Yet, despite this fabulous story of a “Turkified” American Dream, one of the most profound disappointments we felt was the ongoing vilification of Turkish people on the part of many in the Armenian diaspora. On this front, GM participants have been living in a state of inner turmoil.

On the one hand, we deeply desire a constructive and positive relationship with Armenians. However, on the other, the very word “genocide” has proved to be an obstacle for engagement. Indeed, the facts of 1915 have become the massive “elephant in the room” when the two groups, Turks and Armenians, come into contact. One of the most ridiculous conspiracy theories promoted by some on the Turkish side, was that ultra-nationalist Armenians across the United States, have been engaged in inciting a “revenge” genocide, to be perpetrated on the “poor, innocent” Turkish people.

During this time, high-ranking Turkish officials and diplomats reached out to GM for support to stop the passing of resolutions that recognize the Armenian genocide.

Serving the nation of Turkey by visiting US officials in America and repeating to them the Turkish state’s official narrative about 1915 thus became an altruistic patriotic deed.

Yet, recently, our own support for the Turkish narrative has waned, and GM participants have begun questioning almost everything they had learned about what happened in 1915.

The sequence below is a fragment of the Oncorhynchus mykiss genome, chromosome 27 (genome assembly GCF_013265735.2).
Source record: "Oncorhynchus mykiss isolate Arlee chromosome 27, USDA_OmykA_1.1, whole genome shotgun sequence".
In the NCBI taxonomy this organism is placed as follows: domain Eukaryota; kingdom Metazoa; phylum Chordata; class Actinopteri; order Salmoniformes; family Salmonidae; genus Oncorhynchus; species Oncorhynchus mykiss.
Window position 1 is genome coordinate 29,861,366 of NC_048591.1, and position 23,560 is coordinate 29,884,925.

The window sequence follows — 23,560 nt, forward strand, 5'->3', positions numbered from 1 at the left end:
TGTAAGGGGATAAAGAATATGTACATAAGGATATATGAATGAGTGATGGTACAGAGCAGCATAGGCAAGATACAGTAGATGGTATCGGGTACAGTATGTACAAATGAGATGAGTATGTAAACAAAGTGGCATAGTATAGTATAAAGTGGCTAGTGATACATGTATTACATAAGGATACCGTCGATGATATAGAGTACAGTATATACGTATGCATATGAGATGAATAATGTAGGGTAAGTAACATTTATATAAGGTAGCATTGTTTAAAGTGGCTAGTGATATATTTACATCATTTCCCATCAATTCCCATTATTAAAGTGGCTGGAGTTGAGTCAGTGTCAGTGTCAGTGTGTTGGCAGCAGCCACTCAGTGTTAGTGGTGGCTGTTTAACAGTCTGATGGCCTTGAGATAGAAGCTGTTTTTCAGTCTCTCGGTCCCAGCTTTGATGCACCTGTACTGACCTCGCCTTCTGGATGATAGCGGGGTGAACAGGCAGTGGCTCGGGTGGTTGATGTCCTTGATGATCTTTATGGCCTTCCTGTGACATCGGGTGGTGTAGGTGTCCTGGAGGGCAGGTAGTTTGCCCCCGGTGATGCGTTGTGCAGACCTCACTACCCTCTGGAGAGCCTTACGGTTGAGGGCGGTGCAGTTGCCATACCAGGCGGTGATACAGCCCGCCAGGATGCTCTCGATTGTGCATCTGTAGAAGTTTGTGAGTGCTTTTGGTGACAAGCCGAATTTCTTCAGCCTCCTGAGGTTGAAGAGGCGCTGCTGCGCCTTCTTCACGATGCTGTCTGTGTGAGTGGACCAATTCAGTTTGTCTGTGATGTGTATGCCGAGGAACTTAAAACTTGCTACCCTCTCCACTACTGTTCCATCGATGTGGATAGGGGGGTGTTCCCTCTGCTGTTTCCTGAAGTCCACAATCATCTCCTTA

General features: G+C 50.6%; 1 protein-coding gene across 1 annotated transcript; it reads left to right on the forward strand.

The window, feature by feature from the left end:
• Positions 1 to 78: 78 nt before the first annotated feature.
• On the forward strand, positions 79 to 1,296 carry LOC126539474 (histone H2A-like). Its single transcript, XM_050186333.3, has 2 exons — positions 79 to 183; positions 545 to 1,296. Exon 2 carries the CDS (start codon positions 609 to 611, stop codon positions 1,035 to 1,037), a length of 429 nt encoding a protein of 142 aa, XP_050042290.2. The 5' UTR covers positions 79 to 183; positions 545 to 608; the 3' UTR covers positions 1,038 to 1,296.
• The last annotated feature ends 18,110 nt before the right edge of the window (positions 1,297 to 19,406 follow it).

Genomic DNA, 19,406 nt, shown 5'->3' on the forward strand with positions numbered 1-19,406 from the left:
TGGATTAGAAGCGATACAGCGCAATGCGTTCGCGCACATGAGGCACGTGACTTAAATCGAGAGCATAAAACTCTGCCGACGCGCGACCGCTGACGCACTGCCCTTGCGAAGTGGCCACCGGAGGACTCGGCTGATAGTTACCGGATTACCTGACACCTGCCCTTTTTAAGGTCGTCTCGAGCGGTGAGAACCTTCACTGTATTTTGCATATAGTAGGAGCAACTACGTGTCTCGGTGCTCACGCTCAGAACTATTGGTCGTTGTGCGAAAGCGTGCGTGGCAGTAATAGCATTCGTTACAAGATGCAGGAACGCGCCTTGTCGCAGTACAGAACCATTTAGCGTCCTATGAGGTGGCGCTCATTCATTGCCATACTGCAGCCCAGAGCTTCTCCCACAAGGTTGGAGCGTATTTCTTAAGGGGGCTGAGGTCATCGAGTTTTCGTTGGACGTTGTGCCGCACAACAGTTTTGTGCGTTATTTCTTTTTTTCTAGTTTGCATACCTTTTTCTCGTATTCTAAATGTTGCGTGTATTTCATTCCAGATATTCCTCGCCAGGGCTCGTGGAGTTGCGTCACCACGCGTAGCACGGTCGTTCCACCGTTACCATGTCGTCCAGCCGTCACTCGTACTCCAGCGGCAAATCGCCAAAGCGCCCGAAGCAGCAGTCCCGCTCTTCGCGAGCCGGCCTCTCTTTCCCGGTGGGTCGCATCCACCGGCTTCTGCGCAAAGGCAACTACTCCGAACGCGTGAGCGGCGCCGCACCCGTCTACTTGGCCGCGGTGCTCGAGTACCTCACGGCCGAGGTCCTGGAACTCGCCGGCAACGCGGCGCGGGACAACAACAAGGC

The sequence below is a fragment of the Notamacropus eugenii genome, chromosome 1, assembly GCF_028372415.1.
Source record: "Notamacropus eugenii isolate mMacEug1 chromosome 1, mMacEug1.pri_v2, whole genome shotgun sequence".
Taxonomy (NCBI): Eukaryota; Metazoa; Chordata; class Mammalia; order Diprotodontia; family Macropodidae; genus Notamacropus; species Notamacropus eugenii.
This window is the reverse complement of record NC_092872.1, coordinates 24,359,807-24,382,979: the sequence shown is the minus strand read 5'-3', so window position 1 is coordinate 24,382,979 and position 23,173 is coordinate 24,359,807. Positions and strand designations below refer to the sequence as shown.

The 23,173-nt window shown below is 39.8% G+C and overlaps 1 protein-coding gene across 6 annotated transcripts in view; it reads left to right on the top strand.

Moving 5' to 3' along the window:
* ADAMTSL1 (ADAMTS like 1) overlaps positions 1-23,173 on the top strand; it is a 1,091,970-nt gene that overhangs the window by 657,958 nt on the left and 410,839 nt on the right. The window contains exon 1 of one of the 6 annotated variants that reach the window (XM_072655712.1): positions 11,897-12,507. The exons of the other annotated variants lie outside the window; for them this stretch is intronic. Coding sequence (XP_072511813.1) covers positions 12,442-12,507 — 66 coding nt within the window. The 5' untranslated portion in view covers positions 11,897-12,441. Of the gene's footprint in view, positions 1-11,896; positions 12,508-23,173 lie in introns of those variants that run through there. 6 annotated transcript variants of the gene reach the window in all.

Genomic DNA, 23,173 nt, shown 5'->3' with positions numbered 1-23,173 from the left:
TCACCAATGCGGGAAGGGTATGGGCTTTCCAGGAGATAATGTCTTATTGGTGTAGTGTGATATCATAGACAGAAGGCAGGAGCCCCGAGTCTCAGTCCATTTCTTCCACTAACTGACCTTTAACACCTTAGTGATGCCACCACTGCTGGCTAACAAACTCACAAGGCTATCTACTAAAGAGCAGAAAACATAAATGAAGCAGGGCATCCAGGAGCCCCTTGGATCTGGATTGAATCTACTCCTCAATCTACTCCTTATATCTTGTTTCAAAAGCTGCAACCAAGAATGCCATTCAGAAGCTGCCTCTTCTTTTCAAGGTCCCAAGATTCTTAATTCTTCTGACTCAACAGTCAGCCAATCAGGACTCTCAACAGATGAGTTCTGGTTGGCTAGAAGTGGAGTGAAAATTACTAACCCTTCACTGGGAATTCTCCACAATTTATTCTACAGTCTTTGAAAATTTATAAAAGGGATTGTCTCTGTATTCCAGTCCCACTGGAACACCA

The turning point was the outcome of July 15th coup d’état attempt in Turkey. After the Turkish government held the GM responsible for the coup attempt, tens of thousands of ordinary citizens, who were in one way or another affiliated with the GM, found themselves illegally profiled, persecuted, detained, arrested, abducted, tortured or disappeared.

Our experiences thus far cannot be called a genocide; however, we have certainly been scapegoated, and enduring an ongoing collective trauma, with no end in sight. The fact that the Turkish state could label innocent people guilty, and punish them for their association (even tangential) with the GM, opened the majority of our eyes. If they could do this to us, it must be true that they did it to other minority groups (Kurds, Alevis) and certainly to the Armenians. They wiped out Turkey’s Christian-Armenian population and taught us all it never happened.

So, what are the lessons we can learn here…

Driven by patriotic and sometimes nationalistic sentiments, participants in the GM, including myself, have deceived ourselves by acting in a way that contradicted our very values. We failed. We did not question the Turkish narrative, and we did not listen nor read the stories of Armenians.

Today, I personally regret and sincerely apologize for my involvement in efforts that undermined the suffering of Armenians that endured one of the greatest atrocities of the 20th century, the Armenian genocide.